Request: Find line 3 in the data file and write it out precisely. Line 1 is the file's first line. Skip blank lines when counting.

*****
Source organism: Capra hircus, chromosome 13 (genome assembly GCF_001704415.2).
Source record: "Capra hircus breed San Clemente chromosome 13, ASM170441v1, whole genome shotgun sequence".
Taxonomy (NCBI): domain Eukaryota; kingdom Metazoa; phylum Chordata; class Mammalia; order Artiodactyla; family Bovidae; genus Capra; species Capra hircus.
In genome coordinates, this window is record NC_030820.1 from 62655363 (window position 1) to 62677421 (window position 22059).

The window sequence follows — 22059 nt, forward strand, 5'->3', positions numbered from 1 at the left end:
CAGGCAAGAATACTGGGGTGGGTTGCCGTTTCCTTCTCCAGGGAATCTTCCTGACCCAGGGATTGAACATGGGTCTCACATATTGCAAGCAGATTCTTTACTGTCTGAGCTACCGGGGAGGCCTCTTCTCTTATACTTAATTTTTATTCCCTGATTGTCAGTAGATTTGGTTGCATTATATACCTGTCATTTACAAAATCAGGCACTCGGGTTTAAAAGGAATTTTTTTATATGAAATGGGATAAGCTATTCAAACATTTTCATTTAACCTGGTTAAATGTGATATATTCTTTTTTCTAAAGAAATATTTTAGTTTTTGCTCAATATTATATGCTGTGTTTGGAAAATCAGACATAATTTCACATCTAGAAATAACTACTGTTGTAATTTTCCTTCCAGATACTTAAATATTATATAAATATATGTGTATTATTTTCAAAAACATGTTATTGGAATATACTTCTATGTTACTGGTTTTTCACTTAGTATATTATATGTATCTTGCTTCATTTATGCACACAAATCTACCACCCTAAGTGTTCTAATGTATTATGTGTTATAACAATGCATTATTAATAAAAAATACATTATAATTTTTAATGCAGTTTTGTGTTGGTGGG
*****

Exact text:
Taxonomy (NCBI): domain Eukaryota; kingdom Metazoa; phylum Chordata; class Mammalia; order Artiodactyla; family Bovidae; genus Capra; species Capra hircus.